A New York City based private security and investigation firm says Wawa customer data is being sold on a popular underground website crime shop.
According to the security specialists firm, card data from ‘a new huge nationwide breach’ that purportedly includes more than 30 million card accounts issued by thousands of financial institutions across 40+ U.S. states. appeared on the fraud related site on the dark web late Monday.
The report cites two sources who work with intimate knowledge of the financial institutions said the information posted maps “squarely back to cardholder purchases at Wawa.”
Wawa as previously reported during the Christmas season when it discovered the data breach (Dec. 10) and contained it by Dec. 12. but malware was thought to have been installed more than nine months earlier, around March of 2019.
The information exposed includes debit and credit card numbers, expiration dates, and cardholder names. Wawa officials said in December.
At the time, Wawa CEO Chris Gheysens said the breach did not expose personal identification numbers (PINs) or CVV codes.
A Wawa spokesperson said the company is aware of reports of criminal attempts to sell customer card information potentially involved in the data breach from last year.
“We have alerted our payment card processor, payment card brands, and card issuers to heighten fraud monitoring activities to help further protect any customer information,” Wawa said in a statement released to KrebsOnSecurity. “We continue to work closely with federal law enforcement in connection with their ongoing investigation to determine the scope of the disclosure of Wawa-specific customer payment card data.”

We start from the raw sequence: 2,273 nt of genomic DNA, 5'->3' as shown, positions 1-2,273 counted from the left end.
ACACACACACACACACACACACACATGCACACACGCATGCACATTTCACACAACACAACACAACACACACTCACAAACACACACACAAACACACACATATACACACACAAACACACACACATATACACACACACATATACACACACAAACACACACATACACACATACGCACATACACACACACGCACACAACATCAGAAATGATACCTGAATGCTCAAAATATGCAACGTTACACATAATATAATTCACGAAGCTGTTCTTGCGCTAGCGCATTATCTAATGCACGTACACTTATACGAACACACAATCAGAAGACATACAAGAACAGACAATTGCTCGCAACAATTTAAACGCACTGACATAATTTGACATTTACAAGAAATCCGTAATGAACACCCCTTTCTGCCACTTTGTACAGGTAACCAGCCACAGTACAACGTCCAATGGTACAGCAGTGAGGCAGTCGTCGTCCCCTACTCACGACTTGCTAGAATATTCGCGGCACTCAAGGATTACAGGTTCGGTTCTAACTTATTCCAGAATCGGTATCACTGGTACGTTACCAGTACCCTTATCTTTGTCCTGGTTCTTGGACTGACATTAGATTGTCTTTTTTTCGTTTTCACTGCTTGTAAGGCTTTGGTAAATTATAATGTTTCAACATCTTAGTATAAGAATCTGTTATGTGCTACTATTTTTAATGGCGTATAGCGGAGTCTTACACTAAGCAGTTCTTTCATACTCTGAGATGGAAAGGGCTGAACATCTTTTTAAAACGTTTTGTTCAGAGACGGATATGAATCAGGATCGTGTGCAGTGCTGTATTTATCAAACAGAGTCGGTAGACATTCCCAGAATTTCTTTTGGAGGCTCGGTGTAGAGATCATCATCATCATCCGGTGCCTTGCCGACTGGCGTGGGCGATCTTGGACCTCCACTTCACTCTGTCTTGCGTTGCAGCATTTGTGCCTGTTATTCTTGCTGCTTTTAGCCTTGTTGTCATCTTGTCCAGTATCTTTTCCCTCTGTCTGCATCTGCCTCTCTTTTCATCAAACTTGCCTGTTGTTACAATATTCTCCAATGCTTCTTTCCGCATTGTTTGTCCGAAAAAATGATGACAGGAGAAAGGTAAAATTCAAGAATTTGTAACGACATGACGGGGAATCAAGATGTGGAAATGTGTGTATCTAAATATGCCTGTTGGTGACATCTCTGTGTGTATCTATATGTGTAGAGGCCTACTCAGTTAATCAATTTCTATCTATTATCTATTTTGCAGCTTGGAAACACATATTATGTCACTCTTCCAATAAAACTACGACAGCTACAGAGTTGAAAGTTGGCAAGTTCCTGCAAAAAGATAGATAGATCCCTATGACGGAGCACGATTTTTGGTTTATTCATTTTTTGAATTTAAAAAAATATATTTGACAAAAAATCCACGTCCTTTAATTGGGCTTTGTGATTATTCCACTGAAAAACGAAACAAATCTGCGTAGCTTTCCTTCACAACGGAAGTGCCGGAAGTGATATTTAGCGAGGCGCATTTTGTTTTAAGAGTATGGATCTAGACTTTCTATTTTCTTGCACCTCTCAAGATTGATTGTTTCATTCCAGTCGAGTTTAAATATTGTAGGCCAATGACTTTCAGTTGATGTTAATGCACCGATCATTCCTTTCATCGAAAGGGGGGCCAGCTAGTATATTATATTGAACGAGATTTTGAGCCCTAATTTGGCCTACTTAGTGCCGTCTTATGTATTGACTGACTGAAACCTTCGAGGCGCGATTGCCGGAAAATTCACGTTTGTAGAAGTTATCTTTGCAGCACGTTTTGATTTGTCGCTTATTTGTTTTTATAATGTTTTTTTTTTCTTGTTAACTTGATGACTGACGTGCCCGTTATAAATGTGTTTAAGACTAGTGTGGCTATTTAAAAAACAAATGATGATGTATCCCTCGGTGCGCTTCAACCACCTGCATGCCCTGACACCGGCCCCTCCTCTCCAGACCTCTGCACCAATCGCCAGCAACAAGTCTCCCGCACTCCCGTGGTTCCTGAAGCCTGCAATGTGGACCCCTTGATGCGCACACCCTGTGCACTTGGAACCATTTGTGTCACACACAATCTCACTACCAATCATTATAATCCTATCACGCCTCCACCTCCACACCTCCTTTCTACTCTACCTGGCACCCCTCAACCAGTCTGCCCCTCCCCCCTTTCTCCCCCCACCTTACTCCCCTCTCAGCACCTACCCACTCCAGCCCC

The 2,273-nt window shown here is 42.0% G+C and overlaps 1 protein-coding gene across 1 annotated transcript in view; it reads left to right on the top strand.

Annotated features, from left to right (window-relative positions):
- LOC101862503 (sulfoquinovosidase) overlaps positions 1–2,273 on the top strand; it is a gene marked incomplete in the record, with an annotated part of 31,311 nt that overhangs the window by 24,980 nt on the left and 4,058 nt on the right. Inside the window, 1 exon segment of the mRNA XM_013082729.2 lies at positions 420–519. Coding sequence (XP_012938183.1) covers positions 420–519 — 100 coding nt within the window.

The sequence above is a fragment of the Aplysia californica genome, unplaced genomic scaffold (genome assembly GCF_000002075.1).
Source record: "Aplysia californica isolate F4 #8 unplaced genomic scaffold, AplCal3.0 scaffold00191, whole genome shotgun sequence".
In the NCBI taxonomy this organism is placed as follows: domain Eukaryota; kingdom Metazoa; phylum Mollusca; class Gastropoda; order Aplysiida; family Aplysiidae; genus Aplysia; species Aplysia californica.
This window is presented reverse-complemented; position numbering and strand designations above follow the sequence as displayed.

“We continue to encourage our customers to remain vigilant in reviewing charges on their payment card statements and to promptly report any unauthorized use to the bank or financial institution that issued their payment card by calling the number on the back of the card,” the statement continues. “Under federal law and card company rules, customers who notify their payment card issuer in a timely manner of fraudulent charges will not be responsible for those charges. In the unlikely event any individual customer who has promptly notified their card issuer of fraudulent charges related to this incident is not reimbursed, Wawa will work with them to reimburse them for those charges.
The FBI is now running an investigation into the customer information exposure and at least one class action law suit has been filed to date, according to reporting by CISOMAG
Particulary disturbing from the security report for Wawa customers of Pennsylvania locations is fraud intelligence company, said the biggest concentrations of stolen cards for sale on the dark traces back to Wawa in Florida and Pennsylvania, the two most populous states where the company operates.
Customers who are concerned their debit or credit cards were compromised or who have questions about the breach can call a dedicated toll-free call center: 844-386-9559. Wawa is offering free credit monitoring and identity theft protection to anyone whose information may have been involved.
- Close the accounts that you have confirmed or believe have been tampered with or opened fraudulently. Use the FTC’s ID Theft Affidavit (available at www.ftc.gov/idtheft) when you dispute new unauthorized accounts.
- File a local police report. Obtain a copy of the police report and submit it to your creditors and any others requiring proof of the identity theft crime.
Customers whose information may have been involved should:
- Review your debit and credit card account statements. Unauthorized charges should be reported immediately. Under federal law and card company rules, customers who notify their payment card company in a timely manner upon discovering fraudulent charges will not be responsible for those charges.